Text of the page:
Every Drop Counts

August 2, 2015

As the West, and especially California, faces its 4th year of drought, conservation plays a vital part of surviving the historically low rain fall and snow pack. UC President Janet Napolitano requested all campuses to reduce potable water consumption 20% by 2020. Governor Jerry Brown has mandated a 25% reduction for urban water users starting in June compared to 2013. All of these are unprecedented actions, and UCSB and Housing & Residential Services are incorporating even more water conservation measures.  

For comparison purposes, the following graph shows that water use in the residence halls and dining commons is very low per person, especially compared to other residential users. Water conservation and efficiency measures in the halls include low flow shower heads, low flow aerators on the faucets, dual flush toilets, and waterless urinals. The dining commons incorporate these strategies and also have low water use dish machines, low flow sprayers, elimination of disposals, and the elimination of trays which reduces cleaning needs and waste.   
                       
 
H&RS also uses shower timers to remind residents to take a 5-minute shower. Another factor that accounts for low potable water (fresh water) use is all irrigation around the halls utilizes recycled water.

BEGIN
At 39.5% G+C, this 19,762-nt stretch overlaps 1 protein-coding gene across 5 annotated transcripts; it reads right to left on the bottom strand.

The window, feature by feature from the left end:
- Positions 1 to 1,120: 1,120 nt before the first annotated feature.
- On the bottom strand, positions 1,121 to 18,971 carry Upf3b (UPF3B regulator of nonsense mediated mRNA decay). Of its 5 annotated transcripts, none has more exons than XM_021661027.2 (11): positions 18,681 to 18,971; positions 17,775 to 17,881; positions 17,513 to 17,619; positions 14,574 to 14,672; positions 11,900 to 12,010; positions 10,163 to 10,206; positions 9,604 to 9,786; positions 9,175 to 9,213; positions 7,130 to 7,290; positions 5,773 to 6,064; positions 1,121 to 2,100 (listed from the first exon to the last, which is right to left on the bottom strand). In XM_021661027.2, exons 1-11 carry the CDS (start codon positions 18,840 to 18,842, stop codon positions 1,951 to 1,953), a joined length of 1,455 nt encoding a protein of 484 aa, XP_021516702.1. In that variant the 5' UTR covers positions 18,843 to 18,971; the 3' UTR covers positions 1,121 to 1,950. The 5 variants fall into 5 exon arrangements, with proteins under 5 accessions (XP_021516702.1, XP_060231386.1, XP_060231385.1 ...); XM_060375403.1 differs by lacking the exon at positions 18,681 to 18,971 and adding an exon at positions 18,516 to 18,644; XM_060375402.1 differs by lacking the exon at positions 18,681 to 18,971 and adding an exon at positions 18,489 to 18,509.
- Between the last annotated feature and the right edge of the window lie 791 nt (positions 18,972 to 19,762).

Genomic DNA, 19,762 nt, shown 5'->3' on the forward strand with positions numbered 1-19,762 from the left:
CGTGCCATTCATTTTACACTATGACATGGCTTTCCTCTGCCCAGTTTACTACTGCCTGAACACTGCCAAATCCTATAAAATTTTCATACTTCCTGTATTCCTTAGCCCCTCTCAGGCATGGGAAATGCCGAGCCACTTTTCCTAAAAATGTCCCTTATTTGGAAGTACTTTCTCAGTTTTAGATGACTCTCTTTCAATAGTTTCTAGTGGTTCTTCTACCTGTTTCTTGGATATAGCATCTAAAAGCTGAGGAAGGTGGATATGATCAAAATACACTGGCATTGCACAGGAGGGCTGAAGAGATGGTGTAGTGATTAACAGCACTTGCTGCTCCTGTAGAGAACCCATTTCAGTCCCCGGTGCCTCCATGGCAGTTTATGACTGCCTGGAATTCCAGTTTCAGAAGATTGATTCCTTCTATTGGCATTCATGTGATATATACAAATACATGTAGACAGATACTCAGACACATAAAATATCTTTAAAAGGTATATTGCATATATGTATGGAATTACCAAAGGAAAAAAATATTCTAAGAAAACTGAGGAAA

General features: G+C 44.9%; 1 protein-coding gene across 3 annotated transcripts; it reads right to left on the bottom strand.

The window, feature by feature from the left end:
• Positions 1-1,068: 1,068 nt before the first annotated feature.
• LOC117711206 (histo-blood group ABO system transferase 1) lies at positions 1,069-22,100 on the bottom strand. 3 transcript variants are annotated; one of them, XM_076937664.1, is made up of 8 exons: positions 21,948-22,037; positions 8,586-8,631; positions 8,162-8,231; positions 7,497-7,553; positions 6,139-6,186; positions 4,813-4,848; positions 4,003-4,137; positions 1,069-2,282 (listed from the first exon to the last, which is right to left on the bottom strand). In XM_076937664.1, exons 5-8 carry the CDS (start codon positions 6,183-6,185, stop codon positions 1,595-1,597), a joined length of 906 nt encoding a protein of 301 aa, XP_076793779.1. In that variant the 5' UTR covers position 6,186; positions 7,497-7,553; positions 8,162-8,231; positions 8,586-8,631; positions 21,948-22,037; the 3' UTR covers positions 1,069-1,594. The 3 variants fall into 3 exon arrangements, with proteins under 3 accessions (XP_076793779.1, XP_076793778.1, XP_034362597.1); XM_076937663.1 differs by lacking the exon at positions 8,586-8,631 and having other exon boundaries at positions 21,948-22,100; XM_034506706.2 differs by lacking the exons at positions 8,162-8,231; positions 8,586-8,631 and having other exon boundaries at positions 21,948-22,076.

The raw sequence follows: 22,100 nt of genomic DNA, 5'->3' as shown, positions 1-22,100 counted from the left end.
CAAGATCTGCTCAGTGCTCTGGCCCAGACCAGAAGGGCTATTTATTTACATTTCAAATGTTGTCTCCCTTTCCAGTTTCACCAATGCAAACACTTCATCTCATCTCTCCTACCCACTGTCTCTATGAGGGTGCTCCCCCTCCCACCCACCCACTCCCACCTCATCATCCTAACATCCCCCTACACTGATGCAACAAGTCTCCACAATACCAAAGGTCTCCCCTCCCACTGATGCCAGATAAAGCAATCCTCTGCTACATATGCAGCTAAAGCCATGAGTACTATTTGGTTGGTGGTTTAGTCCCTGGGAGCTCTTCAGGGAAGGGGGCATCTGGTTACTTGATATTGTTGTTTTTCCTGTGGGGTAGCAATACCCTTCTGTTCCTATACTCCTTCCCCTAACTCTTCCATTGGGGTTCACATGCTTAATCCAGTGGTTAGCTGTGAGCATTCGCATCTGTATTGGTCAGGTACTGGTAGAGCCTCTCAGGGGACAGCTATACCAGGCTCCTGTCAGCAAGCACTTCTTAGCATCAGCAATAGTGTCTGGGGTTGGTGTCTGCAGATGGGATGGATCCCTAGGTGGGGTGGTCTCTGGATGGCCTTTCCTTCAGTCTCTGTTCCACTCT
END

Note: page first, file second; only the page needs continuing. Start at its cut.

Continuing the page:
As the drought continues, UCSB and H&RS are not done trying to save water. Currently 90% of campus utilizes recycled water. We will continue to expand recycled water use for irrigation at locations around campus such as around San Rafael Hall and at Sierra Madre Apartments. New cutting edge use of recycled water will also be at San Joaquin Apartments. Toilets in all the new towers will use recycled water instead of fresh water. All these measures mean that even if the rain comes we will continue to save fresh water for its best uses in the years to come.    

Another theme throughout these efforts is education. UCSB and H&RS are constantly working to inform residents, staff and visitors about our water savings efforts, and how they can help save water too. This is accomplished with signage, water savings contests, DigiKnow, stickers, and partnering with campus groups, departments and students to help save water.

Here are some conservation tips you can do to save water and websites with many more ideas:

  1. Reduce outdoor watering. Remove turf or let it turn gold. After all, gold is the new green :-).
  2. Use low flow faucet aerators.
  3. Put in a low flow shower head, and take a 5-minute shower.
  4. Turn on the dish washer only when its full, same with the laundry machine.
  5. If you have an old dishwasher or washing machine, new machines are much more efficient and work better.
  6. Replace old toilets with new low flow models.
  7. Look for the “WaterWise” logo for new appliances/toilets to get the best low flow models available.
  8. Turn off the water when you brush your teeth.
  9. Use car washes that recycle the water.
  10. Capture your shower water to water plants or use in toilets.

For more ideas, visit:
http://wateruseitwisely.com/100-ways-to-conserve/
http://saveourwater.com/what-you-can-do/tips/

Together we can make a difference!

By Mark Rousseau

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